And, Game 2 of a four-games-in-four-days Basketball Odyssey in New York's Capital Region ...
Friday night, Canisius men at Siena at the Times Union Center in Albany.
When this one was officially declared over, Siena fans saw their coach pump fists in the air, and twice jump as high as, probably, he ever did in his own playing career at Boston College some 40 years ago. They saw their coach's physical "animation" leave his shirt out of his pants and light green tie very much askew.
Yes, Mitch Buonaguro looked he was dancing to the song of the loon, and had every right to do so after a stunning 57-54 upset victory over Canisius.
Siena came into the game with a 2-13 overall record and riding an 11-game losing streak.
Canisius came in with a share of the conference's top spot with a 3-1 MAAC record and a 10-5 overall mark.
Not long before the game, Buonaguro learned that one of his starters, and second-leading scorer and rebounder Rob Poole would not suit up due the flu. If left Siena with seven player Buonaguro trusted in game competition, two of them sophomores and four others freshmen.
Somehow, though, Siena rallied from a 10-point deficit with less than 10 minutes remaining, held an opponent that had been averaging 74.5 points per game to just seven points over the final 11 minutes and to just 54 for the entire game.
It enabled the Saints to pull into a tie at 54 when sophomore guard Rakeem Brookins made one of two free throws with just over a minute left.
Junior guard Billy Baron missed a three-point attempt with 12 seconds left that would have given Canisius a lead, Ryan Oliver grabbed the rebound for Siena and threw an outlet pass that seemed intended for teammate and Saints' point guard Evan Hymes.
Instead, Brookins reached up to grab the pass from Oliver and began pushing the ball up the sideline watching the Siena bench for an indication Buonaguro wanted a time out to set up a last-second play.
Instead, Buonaguro kept waving Brookins forward, and the sophomore guard pushed it up to within about 22 feet away just in front of the Siena bench and launched a fall-away three-point shot over the outstretched defense of Canisius' Isaac Sosa that fell through at the buzzer.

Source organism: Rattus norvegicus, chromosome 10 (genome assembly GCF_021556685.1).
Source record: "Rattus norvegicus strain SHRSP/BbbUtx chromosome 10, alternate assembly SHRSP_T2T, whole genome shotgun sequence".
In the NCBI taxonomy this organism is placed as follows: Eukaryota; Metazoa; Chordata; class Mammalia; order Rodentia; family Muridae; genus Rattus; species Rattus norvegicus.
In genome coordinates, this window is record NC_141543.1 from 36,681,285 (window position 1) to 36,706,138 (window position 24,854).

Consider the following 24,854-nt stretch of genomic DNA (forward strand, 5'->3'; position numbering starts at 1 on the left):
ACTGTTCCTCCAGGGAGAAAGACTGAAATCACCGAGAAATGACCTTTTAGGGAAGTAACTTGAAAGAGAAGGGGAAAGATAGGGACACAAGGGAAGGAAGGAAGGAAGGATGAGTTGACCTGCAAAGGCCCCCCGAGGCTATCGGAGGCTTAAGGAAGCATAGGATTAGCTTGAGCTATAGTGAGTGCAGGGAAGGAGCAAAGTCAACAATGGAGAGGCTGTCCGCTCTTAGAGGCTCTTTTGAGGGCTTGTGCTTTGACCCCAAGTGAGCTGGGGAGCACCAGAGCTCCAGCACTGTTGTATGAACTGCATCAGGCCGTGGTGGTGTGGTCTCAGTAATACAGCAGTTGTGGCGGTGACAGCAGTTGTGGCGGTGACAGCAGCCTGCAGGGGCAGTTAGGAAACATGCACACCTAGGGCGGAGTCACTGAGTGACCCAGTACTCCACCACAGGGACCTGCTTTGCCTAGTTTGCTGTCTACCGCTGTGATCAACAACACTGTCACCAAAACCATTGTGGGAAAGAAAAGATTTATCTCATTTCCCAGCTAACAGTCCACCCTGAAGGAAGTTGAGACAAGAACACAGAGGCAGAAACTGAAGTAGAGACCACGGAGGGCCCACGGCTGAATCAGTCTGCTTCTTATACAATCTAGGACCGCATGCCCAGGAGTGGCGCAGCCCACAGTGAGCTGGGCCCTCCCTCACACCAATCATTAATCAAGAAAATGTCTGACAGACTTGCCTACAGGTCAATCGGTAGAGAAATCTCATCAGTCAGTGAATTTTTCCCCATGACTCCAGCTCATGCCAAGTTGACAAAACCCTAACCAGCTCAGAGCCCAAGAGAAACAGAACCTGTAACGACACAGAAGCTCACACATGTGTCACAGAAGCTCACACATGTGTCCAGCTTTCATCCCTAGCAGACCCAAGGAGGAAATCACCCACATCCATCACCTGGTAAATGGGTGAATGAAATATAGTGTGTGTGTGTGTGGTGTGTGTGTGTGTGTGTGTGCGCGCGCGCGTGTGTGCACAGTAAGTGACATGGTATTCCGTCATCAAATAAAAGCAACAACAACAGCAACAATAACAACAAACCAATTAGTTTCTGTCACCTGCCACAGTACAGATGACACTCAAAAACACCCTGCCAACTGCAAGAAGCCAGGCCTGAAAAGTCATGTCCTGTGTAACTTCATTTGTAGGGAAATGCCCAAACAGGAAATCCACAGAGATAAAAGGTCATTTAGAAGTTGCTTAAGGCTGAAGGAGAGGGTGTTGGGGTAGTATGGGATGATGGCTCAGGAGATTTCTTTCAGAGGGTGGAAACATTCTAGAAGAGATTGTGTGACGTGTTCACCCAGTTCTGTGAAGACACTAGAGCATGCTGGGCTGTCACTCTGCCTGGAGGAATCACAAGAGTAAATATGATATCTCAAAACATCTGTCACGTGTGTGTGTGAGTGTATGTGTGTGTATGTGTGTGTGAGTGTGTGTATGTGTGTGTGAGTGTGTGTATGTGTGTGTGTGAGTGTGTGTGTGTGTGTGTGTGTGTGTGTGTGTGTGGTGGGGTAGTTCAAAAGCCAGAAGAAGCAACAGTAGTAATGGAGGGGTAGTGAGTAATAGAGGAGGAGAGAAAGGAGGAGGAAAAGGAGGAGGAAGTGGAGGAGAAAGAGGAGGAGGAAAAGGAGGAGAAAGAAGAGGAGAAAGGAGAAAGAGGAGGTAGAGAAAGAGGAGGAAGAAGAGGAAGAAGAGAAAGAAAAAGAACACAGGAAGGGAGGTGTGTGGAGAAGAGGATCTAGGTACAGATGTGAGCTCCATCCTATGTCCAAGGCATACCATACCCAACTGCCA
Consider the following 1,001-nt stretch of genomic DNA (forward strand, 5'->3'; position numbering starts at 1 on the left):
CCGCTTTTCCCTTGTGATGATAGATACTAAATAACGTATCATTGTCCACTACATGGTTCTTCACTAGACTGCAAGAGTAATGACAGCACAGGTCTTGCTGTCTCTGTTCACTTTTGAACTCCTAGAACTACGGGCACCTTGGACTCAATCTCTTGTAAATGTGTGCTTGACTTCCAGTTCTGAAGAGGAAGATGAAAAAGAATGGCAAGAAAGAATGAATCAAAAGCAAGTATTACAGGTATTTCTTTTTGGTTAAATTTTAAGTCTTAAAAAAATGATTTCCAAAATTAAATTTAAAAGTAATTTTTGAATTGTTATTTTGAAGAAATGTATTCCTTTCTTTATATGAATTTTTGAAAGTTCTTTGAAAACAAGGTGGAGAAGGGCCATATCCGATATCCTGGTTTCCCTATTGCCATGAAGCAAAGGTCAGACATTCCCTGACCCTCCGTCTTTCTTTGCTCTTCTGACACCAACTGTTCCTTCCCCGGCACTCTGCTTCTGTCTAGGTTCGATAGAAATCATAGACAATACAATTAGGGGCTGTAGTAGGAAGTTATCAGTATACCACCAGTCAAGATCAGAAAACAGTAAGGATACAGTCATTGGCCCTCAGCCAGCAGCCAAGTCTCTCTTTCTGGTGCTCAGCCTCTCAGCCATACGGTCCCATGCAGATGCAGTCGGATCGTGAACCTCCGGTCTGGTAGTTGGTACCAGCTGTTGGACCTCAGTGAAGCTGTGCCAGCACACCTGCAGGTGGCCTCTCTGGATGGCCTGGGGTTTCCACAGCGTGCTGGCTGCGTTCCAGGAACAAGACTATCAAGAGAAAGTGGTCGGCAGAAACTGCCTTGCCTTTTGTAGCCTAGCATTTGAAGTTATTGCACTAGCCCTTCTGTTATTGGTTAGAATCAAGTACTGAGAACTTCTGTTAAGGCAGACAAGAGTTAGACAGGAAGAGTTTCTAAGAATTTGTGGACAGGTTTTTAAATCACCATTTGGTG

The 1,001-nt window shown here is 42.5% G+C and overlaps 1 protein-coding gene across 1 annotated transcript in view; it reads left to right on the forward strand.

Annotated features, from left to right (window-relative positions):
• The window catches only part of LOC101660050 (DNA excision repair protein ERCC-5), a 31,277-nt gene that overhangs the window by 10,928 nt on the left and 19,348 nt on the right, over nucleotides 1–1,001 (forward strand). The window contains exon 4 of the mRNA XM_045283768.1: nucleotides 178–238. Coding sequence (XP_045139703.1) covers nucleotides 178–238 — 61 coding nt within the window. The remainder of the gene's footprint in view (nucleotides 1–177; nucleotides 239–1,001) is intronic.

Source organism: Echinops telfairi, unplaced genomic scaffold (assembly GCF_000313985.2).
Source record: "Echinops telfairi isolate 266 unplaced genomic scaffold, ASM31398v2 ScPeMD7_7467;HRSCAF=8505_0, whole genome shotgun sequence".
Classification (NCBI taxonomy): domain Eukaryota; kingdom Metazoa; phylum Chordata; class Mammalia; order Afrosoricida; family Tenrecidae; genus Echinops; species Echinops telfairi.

But, did it? Game officials took well over a minute to check video replays to confirm that the shot was released with eight-tenths of a second still on the clock.
"Actually, when they were pushing the ball up court (for Brookins' last shot), I thought they were calling for a time out," said Canisius coach Jim Baron.
"I usually do call one in that situation," said Buonaguro. "But `Rock' (Brookins) is a really good late-game player. Tonight wasn't the night for a time out. It was more of a gut feeling that he was going to do something really good."
"By far, that's the biggest shot I've hit in my life," said Brookins.
And it prompted the type of post-game celebration by the Siena coach that might have rivaled his gyrations after Villanova upset Georgetown in the 1985 NCAA championship game, at which time the Siena head man was a Villanova assistant coach who designed the game plan for that legendary result.
"Yeah, I was animated because of the circumstances," said Buonaguro. "We've had a lot of adversity. A coach should be able to do that once in a while. It was more than personal elation, though. It was for the kids ... they've been through a lot.
"But we came into this game with an 11-game losing streak and had to play arguably the best team in our league. We had our backs to the wall when we were down 10, and we get an unbelievable shot at the end.. We played against a team that came in averaging 75 points per game and held them to 54. It was an unbelievable defensive effort. We could not have been better at that tonight."
Yes, Buonaguro had plenty to be jumping for joy about on this night.
- Siena played a zone defense almost exclusively, not only as a recipe to make perimeter shots tough to come by for the Golden Griffins' talented guard group, but to give a short-handed playing group time to catch their collective breath during the game. It was reminiscent of a year ago when the Saints were down to six trusted bodies for the second half of the season and found success playing that way.
- It also reinforced just how close things are between MAAC teams this year. Coaches everywhere within the conference are quick to point out overall parity from top to bottom and, for once, it's more than lip service. Of Siena's 13 losses so far, two have been by a single point, two others by four points, one by five points and three by six points.
- Siena's sophomore guard Evan Hymes, who entered play shooting just 30.1 percent from the floor and 26.9 percent on three-pointers, was 8-of-12 overall and 4-of-6 from beyond the stripe with several of them from way beyond the stripe, for a game-high 20 points.
- We knew coming in that it was going to be a battle," said Canisius coach Jim Baron. "We didn't step up and make shots like we normally do. And, you look at their shots ... Hymes stepped up big time for them.. We just got caught up in playing a slow-down game with them, and we'd rather play and up-and-down tempo."